Researchers at Sweden’s Karolinska Institutet may have discovered an explanation for why self-injurers typically experience less pain than others. A better pain-modulation system appears to be the solution, a finding that can help those who are seeking care for self-harm. The results are presented in the Molecular Psychiatry journal.
While most people make an effort to avoid suffering, some, particularly teenagers and young adults, occasionally put themselves at risk of physical harm. Although self-injury is significantly correlated with other mental health conditions including anxiety and depression, not everyone with these conditions actually self-harms.
“We have long tried to understand how people who display self-injury behaviour differ from others and why the pain itself isn’t a sufficient deterrent,” says Karin Jensen, researcher and group leader at the Department of Clinical Neuroscience, Karolinska Institutet, and the study’s corresponding author. “Previous studies how shown that people who self-harm are generally less sensitive to pain, but the mechanisms behind it are not fully understood.”
Self-injurious behavior (SIB) is the act of engaging in activity that has the potential to cause bodily harm to one’s own body. SIB is demonstrated by 10 to 15 percent of individuals with intellectual disability.
SIB frequently manifests itself in head-hitting, head-banging, and self-biting, among other behaviors. SIB can cause less serious wounds like scrapes and bruises or more serious wounds like blindness, fractured bones, or even death.
Our study suggests that effective pain modulation is a risk factor for self-injury behaviour. It also tells us more about differences in the brains of people who engage in self-injury, knowledge that can be used for improving the support provided to people seeking care for their behaviour as well as in conversations with patients to help them understand their self-injury and the need for treatment.Maria Lalouni
Tolerated more pain
In the current study, the researchers compared the pain modulation of 40 matched women without self-injury behavior with that of 41 women who had self-injured at least five times in the previous year in order to evaluate these processes.
The women, who ranged in age from 18 to 35, had two laboratory pain tests at Karolinska University Hospital in 2019–2020, where they were prompted to rate the level of discomfort they felt in response to brief pressure and heat stimulations.
Using MRI scans, their brain activity during pain was also determined. Researchers discovered that on average, self-harming women could take more pain than non-harming women. The brain scans also showed that the groups’ activations were different from one another.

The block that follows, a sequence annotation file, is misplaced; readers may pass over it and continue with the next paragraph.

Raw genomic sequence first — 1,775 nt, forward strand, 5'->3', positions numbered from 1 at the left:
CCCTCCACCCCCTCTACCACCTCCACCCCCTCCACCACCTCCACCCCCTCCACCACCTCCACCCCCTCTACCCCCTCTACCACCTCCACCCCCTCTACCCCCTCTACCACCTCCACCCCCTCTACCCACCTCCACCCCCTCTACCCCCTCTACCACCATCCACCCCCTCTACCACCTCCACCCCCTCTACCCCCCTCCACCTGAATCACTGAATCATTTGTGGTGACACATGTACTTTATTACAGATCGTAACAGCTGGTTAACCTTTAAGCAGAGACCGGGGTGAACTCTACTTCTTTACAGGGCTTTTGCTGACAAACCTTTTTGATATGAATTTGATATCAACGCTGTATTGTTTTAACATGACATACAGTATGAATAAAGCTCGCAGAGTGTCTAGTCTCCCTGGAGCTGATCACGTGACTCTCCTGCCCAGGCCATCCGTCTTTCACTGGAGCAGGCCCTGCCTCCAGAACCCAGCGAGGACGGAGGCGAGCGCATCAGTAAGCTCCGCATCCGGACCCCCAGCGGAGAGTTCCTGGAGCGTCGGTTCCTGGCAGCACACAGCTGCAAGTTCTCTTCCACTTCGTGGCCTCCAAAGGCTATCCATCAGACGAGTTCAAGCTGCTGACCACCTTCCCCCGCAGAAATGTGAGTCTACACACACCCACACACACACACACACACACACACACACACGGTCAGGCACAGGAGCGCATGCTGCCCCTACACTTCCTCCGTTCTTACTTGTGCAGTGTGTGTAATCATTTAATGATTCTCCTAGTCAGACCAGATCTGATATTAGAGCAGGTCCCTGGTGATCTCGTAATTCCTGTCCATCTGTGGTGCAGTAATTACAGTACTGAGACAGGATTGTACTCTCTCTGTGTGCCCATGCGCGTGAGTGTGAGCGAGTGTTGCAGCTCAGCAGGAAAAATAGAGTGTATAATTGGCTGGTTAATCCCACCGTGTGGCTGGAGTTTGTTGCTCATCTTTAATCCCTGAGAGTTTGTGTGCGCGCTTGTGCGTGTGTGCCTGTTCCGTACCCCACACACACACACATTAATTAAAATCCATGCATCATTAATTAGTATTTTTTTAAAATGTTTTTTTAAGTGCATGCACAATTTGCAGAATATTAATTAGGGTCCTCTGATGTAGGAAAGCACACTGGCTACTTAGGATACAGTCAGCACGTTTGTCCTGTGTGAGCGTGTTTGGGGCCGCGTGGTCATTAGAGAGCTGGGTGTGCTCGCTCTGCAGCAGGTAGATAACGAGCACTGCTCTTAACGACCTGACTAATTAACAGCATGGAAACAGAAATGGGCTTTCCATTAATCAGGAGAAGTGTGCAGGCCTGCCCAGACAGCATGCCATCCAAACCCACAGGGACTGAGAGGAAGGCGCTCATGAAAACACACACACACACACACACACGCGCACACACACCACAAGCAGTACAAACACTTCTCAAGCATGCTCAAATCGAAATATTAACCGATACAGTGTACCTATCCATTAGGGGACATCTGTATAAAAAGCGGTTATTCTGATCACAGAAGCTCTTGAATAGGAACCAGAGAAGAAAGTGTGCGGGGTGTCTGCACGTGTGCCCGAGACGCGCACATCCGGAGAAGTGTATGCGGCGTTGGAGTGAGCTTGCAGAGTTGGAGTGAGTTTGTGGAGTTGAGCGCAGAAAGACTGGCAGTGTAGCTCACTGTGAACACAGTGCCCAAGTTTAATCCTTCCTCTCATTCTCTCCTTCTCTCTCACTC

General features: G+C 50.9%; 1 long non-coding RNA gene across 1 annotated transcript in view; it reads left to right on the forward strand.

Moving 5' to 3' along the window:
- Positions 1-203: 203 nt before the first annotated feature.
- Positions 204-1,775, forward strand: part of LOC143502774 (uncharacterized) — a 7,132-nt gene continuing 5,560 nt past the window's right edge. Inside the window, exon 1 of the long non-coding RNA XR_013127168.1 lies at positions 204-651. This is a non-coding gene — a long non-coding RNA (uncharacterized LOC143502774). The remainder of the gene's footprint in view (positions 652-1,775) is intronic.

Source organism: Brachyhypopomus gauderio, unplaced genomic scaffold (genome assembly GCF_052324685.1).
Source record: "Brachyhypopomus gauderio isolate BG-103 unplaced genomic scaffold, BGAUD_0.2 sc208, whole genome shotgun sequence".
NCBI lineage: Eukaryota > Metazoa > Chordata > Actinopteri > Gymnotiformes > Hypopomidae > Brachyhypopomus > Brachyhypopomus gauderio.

There are many different reasons why someone might commit self-harm. For instance, self-harming can get you attention or access to a favorite toy or pastime. Self-harm can also be used as an escape from or avoidance of unpleasant tasks, such as academic expectations or daily tasks like cleaning one’s teeth.
Similar to how someone might press on their head or eyes to momentarily lessen discomfort when they have a headache, SIB may also happen because it gives sensory information to a part of the body or eases pain. Self-injury has been successfully treated using behavioral therapies.
The brain activity of the women who self-harmed showed greater connections between brain regions directly connected to the sense of pain and those linked to its regulation than did the controls.
Another conclusion was that the duration, frequency, or mode of the subjects’ self-injury did not affect the differences in pain modulation.
Clinically useful knowledge
“Our study suggests that effective pain modulation is a risk factor for self-injury behaviour,” says Maria Lalouni, researcher at the Department of Clinical Neuroscience, Karolinska Institutet, and the study’s joint first author with Jens Fust, who recently earned his PhD on the project.
“It also tells us more about differences in the brains of people who engage in self-injury, knowledge that can be used for improving the support provided to people seeking care for their behaviour as well as in conversations with patients to help them understand their self-injury and the need for treatment.”
The fact that women who engaged in self-injury behavior tended to report more psychiatric comorbidities than controls is one of the study’s limitations. In their analyses, the researchers took into account the fact that they also consumed more medications, such as antidepressants.
The Swedish Research Council, Karolinska Institutet’s Strategic Research Area Neuroscience (StratNeuro), and Leif Lundblad’s gift to pain research all provided grants for the study.